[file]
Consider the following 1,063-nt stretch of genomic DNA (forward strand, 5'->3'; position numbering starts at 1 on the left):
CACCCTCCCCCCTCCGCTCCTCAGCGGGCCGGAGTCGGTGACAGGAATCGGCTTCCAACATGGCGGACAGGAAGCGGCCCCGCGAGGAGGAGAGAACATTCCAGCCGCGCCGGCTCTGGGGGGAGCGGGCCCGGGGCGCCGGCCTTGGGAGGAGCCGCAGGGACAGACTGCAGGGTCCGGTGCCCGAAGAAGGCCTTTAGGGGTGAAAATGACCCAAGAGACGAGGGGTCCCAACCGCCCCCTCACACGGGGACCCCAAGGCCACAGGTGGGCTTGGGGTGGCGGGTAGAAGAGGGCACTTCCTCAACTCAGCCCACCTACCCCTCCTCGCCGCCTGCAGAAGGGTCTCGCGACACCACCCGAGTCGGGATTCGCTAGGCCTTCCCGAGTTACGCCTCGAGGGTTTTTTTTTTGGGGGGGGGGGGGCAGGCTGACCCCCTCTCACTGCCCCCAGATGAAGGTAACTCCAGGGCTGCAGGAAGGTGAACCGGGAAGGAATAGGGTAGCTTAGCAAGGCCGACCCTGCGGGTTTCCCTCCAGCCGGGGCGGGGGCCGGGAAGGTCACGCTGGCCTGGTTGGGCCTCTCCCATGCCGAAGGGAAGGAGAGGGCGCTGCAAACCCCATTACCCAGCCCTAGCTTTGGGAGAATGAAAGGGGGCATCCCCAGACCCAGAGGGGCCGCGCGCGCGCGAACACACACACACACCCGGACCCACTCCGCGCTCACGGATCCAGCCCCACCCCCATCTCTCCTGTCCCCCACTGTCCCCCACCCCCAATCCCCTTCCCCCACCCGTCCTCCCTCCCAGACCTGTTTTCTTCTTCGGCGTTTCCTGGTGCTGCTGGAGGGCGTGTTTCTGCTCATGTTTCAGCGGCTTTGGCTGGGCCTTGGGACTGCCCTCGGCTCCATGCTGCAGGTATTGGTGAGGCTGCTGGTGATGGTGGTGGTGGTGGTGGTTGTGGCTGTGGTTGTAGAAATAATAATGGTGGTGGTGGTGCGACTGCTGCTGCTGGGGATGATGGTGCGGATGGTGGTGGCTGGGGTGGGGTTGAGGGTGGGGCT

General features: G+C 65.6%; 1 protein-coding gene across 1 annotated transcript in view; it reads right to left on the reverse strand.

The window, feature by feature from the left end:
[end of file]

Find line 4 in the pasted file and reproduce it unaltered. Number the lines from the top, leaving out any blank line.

The window, feature by feature from the left end: